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Sad Songs For Dirty Lovers by The National

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About Sad Songs For Dirty Lovers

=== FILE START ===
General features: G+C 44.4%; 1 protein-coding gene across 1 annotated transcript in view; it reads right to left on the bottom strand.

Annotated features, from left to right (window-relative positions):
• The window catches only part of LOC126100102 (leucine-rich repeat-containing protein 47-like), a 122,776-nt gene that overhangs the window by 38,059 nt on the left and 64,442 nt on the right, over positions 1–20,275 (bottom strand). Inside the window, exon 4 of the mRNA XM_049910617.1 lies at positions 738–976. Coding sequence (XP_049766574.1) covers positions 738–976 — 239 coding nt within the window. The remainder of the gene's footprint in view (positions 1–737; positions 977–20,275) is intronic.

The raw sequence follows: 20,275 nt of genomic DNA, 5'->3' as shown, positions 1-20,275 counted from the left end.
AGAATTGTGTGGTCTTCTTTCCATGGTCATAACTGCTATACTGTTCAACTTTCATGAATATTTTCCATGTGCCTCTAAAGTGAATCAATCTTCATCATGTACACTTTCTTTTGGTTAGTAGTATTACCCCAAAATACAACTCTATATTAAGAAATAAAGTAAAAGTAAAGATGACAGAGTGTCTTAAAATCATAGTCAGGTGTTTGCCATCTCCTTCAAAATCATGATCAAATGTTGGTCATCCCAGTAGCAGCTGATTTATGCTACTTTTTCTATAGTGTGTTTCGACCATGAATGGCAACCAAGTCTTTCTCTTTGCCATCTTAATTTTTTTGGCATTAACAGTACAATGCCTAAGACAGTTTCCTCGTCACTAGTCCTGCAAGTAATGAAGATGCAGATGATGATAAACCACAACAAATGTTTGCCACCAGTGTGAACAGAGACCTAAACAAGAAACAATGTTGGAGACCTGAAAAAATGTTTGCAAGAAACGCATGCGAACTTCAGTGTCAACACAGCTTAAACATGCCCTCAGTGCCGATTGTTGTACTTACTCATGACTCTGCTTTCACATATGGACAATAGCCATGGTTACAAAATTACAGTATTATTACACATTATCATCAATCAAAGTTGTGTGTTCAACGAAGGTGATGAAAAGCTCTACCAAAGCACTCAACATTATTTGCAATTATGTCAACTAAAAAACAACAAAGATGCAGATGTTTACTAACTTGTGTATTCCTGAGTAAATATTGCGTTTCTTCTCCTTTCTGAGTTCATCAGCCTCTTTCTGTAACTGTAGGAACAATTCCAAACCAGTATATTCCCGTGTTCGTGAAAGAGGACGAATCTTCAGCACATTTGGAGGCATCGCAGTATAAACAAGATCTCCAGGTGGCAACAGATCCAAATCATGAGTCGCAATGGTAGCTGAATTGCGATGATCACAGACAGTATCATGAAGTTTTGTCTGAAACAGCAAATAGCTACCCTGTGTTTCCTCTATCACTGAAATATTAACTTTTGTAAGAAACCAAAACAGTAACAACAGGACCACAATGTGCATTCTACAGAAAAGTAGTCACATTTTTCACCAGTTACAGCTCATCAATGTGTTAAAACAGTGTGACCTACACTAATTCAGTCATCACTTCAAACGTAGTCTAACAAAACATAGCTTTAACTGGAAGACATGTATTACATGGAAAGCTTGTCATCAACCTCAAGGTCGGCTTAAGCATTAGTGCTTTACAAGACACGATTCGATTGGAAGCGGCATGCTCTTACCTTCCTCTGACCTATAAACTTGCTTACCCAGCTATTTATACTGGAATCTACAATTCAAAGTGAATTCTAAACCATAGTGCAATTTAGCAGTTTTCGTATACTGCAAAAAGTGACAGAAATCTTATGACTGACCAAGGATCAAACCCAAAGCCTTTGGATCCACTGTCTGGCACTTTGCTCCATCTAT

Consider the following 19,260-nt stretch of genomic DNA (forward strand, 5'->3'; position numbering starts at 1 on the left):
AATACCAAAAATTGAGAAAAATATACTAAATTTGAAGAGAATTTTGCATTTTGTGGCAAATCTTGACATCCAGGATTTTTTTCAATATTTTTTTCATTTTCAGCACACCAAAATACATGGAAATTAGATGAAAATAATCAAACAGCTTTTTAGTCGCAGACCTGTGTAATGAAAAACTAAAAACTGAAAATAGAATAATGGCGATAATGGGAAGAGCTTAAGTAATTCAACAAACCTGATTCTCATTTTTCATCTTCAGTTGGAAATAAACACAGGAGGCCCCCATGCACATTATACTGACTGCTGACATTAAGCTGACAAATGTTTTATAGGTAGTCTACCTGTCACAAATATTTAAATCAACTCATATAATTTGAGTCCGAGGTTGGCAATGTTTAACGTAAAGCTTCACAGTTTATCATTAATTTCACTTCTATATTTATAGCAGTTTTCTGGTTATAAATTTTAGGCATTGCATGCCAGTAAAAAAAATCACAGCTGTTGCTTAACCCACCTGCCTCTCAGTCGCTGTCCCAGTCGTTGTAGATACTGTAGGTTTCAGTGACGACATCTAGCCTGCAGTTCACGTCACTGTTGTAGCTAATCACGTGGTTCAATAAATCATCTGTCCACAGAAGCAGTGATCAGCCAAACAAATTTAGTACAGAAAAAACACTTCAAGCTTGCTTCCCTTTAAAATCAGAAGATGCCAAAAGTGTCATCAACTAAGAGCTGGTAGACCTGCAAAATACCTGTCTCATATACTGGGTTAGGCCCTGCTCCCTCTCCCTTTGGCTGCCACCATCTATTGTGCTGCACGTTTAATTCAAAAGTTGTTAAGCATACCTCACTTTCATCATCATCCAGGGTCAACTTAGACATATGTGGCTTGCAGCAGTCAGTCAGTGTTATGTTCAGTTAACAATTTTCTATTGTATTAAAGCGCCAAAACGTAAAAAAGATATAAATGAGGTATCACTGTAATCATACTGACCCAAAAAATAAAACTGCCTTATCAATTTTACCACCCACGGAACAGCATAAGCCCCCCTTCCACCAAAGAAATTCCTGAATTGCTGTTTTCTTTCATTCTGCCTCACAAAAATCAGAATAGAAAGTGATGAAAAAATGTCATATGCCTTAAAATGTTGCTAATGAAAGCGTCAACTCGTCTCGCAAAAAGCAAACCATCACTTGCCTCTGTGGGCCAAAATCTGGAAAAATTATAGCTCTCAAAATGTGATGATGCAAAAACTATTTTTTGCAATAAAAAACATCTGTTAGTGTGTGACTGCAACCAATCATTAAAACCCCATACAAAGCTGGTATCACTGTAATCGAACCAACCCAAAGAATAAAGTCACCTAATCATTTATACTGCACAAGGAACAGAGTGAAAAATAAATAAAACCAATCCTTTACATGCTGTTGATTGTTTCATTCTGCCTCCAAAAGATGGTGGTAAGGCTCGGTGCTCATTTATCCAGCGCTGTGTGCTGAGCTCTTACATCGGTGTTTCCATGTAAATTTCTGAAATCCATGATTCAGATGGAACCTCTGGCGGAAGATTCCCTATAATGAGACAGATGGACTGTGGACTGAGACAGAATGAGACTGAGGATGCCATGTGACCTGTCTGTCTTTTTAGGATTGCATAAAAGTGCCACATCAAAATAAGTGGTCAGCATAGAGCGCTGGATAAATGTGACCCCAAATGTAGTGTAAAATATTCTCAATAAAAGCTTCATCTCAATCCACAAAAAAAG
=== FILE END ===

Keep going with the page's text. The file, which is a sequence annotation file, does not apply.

Dear _______, What Thomas Hardy did for women and Dr. Frankenstein did for the dead, we do for rock-and-roll on SAD SONGS FOR DIRTY LOVERS. It's a still life. Men and women in suspended animation: Tess Durbeyfield forever "throbbing and looking out at the meads"; Paris dithering, golden apple in hand. It's about pleasure wrapped in pain and "the blackness of unutterable night" that follows a sunny day. The history: We came from Cincinnati (home of Pete Rose and the first Filet-O-Fish) to New York and ever-more expensive cigarettes. We started a band and recorded an album, never playing a gig. This time around we played and played and then recorded and recorded, and recorded some more, with Nick Lloyd again, at seven studios altogether: 1) Excello in Brooklyn. 2) overdubs in the penthouse of the Puck Building, whose panoroma includes David Bowie's, Thurston Moore's, and Moby's lofts-cum-homes. 3 & 4) two locales in and around New Haven, one a 17th-century salt box house in the woods (note: the crickets on "Sugar Wife" are aleatoric). 5) another Brooklyn studio, Headgear, where the ghosts of GISH and HOUSES OF THE HOLY haunt the boards. (They were inherited from Butch Vig. That's right, B-u-t-c-h.) 6) in Bryan's basement (w/workng fireplace). And finally, 7) mixing and recording still more with Peter Katis at Tarquin Studios* in Fairfield, Conn. Think: acres of strip malls, sexy mothers in SUVs, etc. There we exhumed dying tracks in Pro Tools; others we just let die. We were very grateful to have additional personnel on hand: Clogs' Padma Newsome and his vampire opera of strings; Nick Lloyd's keyboards and calm center; Nate Martinez's slow hand; and "Steve" on mellophone and French horn. Thank you all. The seasons turned from winter to spring, spring to summer, then summer gave way to fall. All were seen (or not seen) from the studio womb; we were learning the true value of things and proper conduct among others, sharing the same space for days at a time. It put me in mind of TWELVE ANGRY MEN or Skylab, of everyone who'd occupied the same couches and swivel chairs before us and thought, "Our shit is so hot ... I could go for some sesame chicken right about now." Many thanks for your time and consideration. Best, Bryan Devendorf

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